With the right equipment, some know-how and bit of savvy any RVer can easily access the internet through reliable connections daily while on the road. Some even successfully keep full time jobs after giving up their traditional residences completely and taking to the road full time.
The first step is making sure you have the right equipment. Laptops are more functional than desktops when it comes to RVs simply because laptops are more mobile and therefore suited for life in a moving vehicle. Desktops may not deal well with typical jostling while on the road. Most laptops come equipped with a built in wireless device which makes accessing intermittent hot spots and wireless at RV campgrounds quick and easy. Other RVers choose to access internet through a cellular service (such as Verizon or AT&T). This type of internet connection will make you capable of connecting to the internet at any point where cell phone service is available.
When taking advantage of hot spots and RV Campground WiFi while on the road remember:
- The further away from point of origin you are the lower your signal will be; if you’re signal is so low that it isn’t functioning try another location. If you’re at a truck stop, etc. try the dining room. If you’re camping check the wireless connection prior to setting up your campsite. If it’s low, try moving to another open spot (trees, larger motorhomes and structures can block the wireless signal).
- Built in wireless cards vary in power: 200mW card is 8 times stronger than the 30mW card and products with external antennas (recommended by a large portion of RVers and industry experts) are 32 times stronger.
- Don’t be limited by products available in your local electronics store, look online to find the more powerful devices whose primary use is for the trucking, motorhome and commercial markets. Look for a long range or high power device to get the best access.
- WiFi is typically slower between 4:30 and 6 pm at a typical RV campground due to the increased amount of 2.4 Ghz frequency use (microwave ovens, cell phones, etc. in addition to wireless home networks and WiFi).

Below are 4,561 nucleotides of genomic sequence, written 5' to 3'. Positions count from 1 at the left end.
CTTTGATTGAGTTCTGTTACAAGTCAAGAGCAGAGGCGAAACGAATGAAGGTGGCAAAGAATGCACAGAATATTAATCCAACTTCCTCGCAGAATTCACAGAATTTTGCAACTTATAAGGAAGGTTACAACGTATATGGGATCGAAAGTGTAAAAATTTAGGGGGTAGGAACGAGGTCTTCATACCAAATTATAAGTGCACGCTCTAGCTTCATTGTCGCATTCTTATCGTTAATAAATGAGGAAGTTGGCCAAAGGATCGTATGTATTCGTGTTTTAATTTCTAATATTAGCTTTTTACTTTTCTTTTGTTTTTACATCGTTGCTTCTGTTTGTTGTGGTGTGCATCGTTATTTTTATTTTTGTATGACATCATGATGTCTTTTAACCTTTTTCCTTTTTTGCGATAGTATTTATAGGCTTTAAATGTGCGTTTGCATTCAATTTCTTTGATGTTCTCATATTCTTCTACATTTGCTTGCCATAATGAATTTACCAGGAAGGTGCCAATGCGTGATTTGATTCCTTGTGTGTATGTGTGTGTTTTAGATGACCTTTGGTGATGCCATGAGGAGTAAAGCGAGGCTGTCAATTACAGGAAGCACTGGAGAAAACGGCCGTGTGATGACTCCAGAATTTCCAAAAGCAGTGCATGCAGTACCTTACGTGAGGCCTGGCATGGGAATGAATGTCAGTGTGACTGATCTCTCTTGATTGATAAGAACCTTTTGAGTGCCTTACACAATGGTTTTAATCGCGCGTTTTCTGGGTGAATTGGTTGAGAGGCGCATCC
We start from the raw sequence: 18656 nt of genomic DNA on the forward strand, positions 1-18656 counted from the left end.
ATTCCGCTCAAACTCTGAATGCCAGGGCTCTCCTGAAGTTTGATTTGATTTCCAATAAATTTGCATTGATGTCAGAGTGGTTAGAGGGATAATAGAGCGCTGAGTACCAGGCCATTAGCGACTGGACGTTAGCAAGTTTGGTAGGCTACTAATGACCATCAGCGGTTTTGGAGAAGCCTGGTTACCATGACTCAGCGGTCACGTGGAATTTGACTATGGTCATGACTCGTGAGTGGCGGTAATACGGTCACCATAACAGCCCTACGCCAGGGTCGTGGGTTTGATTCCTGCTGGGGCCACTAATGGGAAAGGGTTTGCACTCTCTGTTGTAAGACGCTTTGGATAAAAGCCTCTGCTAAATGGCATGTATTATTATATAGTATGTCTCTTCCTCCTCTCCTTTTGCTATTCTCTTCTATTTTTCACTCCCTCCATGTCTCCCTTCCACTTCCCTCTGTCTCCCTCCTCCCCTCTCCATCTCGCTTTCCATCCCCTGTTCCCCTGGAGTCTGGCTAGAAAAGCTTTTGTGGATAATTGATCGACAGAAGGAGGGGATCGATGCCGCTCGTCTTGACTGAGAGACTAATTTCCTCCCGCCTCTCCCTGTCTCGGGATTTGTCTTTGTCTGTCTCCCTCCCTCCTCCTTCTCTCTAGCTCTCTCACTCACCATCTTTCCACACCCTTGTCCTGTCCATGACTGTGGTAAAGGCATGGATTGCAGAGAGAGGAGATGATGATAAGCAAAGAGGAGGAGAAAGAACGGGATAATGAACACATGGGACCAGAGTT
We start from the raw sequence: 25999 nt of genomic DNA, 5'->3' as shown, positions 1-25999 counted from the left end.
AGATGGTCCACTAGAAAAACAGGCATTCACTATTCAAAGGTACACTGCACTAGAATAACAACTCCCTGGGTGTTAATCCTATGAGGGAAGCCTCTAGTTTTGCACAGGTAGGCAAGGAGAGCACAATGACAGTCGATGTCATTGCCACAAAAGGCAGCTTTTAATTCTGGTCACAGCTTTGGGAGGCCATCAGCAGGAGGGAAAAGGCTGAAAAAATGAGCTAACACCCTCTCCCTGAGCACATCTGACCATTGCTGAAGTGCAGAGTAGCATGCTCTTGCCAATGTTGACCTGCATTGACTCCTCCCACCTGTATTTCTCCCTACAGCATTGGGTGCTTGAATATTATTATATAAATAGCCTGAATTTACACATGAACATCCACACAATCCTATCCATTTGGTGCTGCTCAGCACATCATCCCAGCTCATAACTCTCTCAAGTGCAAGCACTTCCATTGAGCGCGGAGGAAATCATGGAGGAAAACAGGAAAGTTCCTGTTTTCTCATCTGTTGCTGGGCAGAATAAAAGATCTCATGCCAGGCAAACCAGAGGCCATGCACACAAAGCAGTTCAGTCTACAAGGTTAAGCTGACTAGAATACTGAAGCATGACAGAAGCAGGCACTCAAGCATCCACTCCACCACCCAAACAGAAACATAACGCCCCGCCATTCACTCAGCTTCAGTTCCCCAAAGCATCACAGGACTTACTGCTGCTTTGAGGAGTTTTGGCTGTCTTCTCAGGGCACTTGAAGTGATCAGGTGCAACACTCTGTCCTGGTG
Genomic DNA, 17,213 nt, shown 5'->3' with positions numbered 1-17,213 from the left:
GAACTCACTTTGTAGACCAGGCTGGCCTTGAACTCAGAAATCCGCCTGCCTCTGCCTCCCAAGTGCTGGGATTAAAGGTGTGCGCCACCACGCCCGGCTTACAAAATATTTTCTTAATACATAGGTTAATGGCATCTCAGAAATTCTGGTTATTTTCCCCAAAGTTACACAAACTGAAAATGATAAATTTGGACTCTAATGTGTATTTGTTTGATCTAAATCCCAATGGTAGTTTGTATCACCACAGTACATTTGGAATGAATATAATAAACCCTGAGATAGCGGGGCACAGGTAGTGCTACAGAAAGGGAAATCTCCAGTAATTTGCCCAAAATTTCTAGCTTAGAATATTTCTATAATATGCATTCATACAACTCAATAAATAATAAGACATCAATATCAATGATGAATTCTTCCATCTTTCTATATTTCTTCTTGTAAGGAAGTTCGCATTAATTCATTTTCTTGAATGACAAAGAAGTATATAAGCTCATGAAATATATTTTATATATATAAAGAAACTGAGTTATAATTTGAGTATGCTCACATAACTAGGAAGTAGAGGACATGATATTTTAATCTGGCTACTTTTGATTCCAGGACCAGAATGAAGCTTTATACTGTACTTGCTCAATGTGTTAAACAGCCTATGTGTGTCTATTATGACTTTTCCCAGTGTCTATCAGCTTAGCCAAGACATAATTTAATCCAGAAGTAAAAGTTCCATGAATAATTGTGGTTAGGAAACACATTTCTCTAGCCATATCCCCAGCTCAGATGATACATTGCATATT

- Don’t be nervous to request the best spot for wireless access at the registration desk. They’ll know exactly what you’re talking about and point you in the right direction. You can even start the process early and mention your need for a good WiFi spot when making your reservation.
- Some WiFi hotspots are free and others come with a nominal fee (usually a daily charge, but you can sometimes obtain a better deal by arranging for weekly payments if you’ll be in the same spot for a while). Although if you’re new to the WiFi game you need to be aware that paying for wireless at one hotspot does not entitle you to WiFi access at another hotspot. They are all processed separately.
- To find out which campgrounds offer wireless connections access a directory of campgrounds like Woodall’s. You’ll be offered an indication of wireless availability and it will also indicate any applicable fees. Although the most reliable method of obtaining the most recent info on any given campground is to call and ask. You might also want to verify whether WiFi is available throughout the site or only in a central location like the clubhouse.
- Ask other RVers for recommendations on good hotspots in the cities you’ll be visiting. There are plenty of free WiFi locations throughout most of the US.
Telecommuting is a major source of income for RVers. While the RV lifestyle has been a popular retirement option for years the increased development of the wireless network has made the RV lifestyle an option for a much larger portion of the general public as they continue to fulfill their daily work obligations while enjoying their time on the road. The RV is a great accessory for vacationing, but many see it as much more than that. It’s a lifestyle they can enjoy not just for a week or two or even a month out of each year, but all year long.